Without undertaking to describe the various steps toward achievement of the desired result, we deem it sufficient to say that we agree with the District Court in its conclusion that before Ulmann's invention date the problem had not progressed beyond the experimental stage, and we further agree that in any event the evidence relied upon to establish this alleged prior use of the device did not establish it with that degree of certainty which the law requires to warrant the striking down of a patent.
In further support of the defense of invalidity of the first patent a number of prior art patents are cited, mainly: No. 80,481 (1868) to Holmes, for a machine for crozing and howeling barrels; No. 465,075 (1891) to Grantland, for an expanding mandrel; No. 855,604 (1907) to Aylsworth and Dyer, for a device for holding cylindrical phonograph records; No. 926,715 (1909) to Brooks, for a paper winding mechanism -- all of which show expanding and contracting means whereby, when expanded from a revolvable shaft to which they are adapted, they hold the barrel, metal tube, or the like, phonograph record, or roll of paper by frictional engagement against their inner surfaces with the outer surfaces of the expanded parts, until it is desired to remove these articles, whereupon the movable parts are contracted and the articles removed.The problem as to these is quite different from that with which Ulmann's patent deals. His device had to be so arranged as to hold the core of the ball in such relation so that the yarn could overlap at both ends for the distance between the core and the spindle. This was not the problem with these other inventions, wherein the retraction of the moving parts had to be merely sufficient to release the frictional engagement.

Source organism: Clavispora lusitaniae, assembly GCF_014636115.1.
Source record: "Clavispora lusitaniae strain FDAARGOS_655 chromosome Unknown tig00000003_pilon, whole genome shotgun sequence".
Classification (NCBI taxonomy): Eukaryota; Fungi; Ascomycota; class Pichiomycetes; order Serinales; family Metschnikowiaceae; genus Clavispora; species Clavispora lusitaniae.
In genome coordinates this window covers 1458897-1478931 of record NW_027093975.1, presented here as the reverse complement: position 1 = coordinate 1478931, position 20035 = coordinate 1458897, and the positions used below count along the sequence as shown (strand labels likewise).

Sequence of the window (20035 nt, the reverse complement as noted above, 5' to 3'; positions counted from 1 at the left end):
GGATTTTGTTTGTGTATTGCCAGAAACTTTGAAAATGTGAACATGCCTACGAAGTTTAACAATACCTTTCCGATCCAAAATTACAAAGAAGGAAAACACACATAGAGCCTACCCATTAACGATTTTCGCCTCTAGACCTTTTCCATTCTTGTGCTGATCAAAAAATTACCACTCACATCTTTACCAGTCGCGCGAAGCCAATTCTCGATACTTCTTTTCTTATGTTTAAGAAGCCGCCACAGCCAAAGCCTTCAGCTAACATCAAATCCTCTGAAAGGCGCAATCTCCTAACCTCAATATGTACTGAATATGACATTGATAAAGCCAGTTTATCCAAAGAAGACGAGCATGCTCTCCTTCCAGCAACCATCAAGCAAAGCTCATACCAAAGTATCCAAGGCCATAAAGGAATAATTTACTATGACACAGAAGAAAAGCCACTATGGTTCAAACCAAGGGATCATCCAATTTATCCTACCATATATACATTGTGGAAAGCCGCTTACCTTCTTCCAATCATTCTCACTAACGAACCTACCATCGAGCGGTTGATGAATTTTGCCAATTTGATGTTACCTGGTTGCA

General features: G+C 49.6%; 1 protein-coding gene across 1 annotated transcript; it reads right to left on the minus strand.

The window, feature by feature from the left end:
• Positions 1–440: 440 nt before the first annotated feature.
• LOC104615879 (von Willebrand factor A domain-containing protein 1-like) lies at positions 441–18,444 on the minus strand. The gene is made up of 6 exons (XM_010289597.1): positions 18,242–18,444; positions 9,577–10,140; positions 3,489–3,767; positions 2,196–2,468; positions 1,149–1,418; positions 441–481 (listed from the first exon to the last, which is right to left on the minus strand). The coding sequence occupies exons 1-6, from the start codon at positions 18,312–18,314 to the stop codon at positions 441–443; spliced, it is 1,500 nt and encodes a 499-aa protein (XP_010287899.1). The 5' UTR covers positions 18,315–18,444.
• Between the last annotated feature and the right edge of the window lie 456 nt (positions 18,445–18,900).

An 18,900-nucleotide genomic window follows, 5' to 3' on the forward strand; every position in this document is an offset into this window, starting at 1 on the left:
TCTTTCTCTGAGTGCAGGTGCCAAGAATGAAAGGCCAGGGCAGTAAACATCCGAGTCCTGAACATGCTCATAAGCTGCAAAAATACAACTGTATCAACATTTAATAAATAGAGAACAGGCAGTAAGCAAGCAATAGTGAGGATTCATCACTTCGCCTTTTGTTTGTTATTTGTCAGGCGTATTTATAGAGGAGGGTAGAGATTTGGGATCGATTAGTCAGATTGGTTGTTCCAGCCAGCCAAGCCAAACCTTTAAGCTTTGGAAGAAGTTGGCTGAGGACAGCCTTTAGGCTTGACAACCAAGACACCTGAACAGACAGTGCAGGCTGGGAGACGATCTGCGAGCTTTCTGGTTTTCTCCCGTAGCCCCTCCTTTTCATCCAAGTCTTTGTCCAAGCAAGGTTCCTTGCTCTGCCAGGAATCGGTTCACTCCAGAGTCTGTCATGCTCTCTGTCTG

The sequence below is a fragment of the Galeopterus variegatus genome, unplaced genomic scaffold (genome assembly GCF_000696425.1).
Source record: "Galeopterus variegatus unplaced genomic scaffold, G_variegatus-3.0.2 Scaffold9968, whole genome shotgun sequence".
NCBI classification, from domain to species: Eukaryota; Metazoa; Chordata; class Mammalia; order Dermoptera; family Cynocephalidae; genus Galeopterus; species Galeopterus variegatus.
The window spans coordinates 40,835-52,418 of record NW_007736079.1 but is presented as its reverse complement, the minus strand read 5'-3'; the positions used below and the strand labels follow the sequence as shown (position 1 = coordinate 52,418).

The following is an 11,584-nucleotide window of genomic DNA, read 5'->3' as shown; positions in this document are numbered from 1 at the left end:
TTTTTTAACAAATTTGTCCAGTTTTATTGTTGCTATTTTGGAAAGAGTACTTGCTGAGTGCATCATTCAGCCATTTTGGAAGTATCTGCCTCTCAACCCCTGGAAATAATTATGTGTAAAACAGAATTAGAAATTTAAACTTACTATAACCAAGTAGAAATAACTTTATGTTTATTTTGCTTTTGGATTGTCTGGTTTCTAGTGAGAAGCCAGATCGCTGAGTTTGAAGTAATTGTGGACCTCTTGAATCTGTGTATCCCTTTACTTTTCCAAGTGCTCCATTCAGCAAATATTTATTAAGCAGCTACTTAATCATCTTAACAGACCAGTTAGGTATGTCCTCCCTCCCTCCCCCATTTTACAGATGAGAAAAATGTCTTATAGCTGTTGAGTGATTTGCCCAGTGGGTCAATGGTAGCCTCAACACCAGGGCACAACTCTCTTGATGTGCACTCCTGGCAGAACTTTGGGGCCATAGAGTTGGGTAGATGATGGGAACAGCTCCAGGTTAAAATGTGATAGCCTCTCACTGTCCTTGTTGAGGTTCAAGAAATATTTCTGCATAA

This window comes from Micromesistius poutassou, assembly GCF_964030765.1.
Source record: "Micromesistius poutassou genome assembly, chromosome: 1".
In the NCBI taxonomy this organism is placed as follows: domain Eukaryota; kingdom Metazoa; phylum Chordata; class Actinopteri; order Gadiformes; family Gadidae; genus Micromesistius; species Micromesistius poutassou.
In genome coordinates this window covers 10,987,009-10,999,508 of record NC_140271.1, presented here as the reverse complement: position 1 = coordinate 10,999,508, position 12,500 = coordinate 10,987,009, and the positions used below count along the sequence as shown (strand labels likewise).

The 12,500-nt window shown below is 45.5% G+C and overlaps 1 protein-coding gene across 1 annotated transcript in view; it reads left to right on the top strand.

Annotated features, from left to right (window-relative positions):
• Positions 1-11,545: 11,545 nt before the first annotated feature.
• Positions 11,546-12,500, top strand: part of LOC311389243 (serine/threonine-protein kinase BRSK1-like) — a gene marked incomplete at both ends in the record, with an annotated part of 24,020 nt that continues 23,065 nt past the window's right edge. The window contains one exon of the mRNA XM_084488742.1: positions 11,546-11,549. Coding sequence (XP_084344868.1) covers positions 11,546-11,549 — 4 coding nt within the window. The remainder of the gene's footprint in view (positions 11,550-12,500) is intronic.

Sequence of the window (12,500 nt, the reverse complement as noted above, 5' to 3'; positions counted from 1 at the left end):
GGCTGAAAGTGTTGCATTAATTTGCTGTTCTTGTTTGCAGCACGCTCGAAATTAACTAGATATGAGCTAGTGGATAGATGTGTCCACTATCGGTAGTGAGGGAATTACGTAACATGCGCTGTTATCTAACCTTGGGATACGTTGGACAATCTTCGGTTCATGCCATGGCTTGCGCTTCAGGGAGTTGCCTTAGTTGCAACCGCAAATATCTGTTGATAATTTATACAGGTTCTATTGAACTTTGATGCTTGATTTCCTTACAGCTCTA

The contention that appellant's alleged infringing device is the embodiment of the Palmgren patent, No. 1,316,638 (1919) which, it is contended, does not infringe, is without merit. The Palmgren device, instead of having the Ulmann expanding fingers which contract against the spindle, has solid blades which are contracted into slots in the spindle. This does not distinguish patentably from Ulmann's. It is possibly an improvement, but it embodies the Ulmann fingers and falls fairly within Ulmann's range of equivalents.